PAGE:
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Getting Tested: What to Expect When Getting Your Cholesterol Checked

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Updated December 20, 2012

Cholesterol tests are a very simple way to test your blood for high cholesterol levels. While some important medical tests and procedures may be time consuming, a blood cholesterol test is probably the least time consuming and simple to perform. It doesn't require much from you, but knowing the results from such an easy-to-perform test can be life-saving.

Who Needs a Cholesterol Test?

Current guidelines suggest that anyone over the age of 20 should have a cholesterol test. If you have a strong family history of getting high cholesterol earlier in life, as in conditions like familial hypercholesterolemia, your healthcare provider may want to test you sooner than this.

Although these guidelines suggest that you should get your cholesterol checked at least once every five years, most healthcare providers will usually check your cholesterol at your annual checkup.

What Does a Cholesterol Test Look At?

A basic cholesterol test will usually look at four components:
  • Total cholesterol levels
  • Low density lipoproteins (LDL)
  • High density lipoproteins (HDL)
  • Triglycerides
Some cholesterol tests –- especially some home cholesterol tests –- will examine only total cholesterol tests, whereas there are other tests that examine more than just those four components. Knowing what your LDL, HDL, total cholesterol, and triglycerides levels are will allow your healthcare provider to determine your risk of heart disease and treat you appropriately.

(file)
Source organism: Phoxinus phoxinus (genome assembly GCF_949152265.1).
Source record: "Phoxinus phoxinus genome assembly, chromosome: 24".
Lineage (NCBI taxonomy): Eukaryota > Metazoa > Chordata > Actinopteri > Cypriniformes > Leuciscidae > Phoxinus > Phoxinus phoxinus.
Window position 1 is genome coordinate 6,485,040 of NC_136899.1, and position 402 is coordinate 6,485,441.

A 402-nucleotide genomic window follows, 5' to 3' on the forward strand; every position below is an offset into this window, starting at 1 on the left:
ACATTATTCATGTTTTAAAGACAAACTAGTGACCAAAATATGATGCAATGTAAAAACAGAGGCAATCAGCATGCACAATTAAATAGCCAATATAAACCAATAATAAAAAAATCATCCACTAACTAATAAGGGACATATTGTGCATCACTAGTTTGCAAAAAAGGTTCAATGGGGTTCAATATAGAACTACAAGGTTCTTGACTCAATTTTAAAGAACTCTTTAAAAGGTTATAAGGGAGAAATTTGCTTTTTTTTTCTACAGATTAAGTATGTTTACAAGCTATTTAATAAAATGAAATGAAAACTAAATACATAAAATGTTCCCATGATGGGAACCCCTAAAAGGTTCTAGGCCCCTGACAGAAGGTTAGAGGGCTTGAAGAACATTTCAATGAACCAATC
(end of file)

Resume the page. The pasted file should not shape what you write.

The Cholesterol Test: What Should I Expect?

There isn't much you need to do before you prepare for a cholesterol test. The most important thing to do before you take a cholesterol test is to fast for at least 8 to 12 hours before your test. This will ensure that your cholesterol test is accurate, since foods –- especially fatty foods –- can influence the results of the test.

When you go to your appointment, blood will be drawn from your arm and sent to a laboratory where your cholesterol panel will be returned to your health care provider within one to three days. Depending on your results, your health care provider may request a follow-up visit to discuss the results. If your cholesterol is high, he or she may recommend a low-fat diet and lifestyle changes, or he or she may place you on a cholesterol-lowering drug.

Source:

Third Report of the National Cholesterol Education Program (NCEP) Expert Panel on Detection, Evaluation, and Treatment of High Blood Cholesterol in Adults (PDF), July 2004, The National Institutes of Heath: The National Heart, Lung, and Blood Institute.

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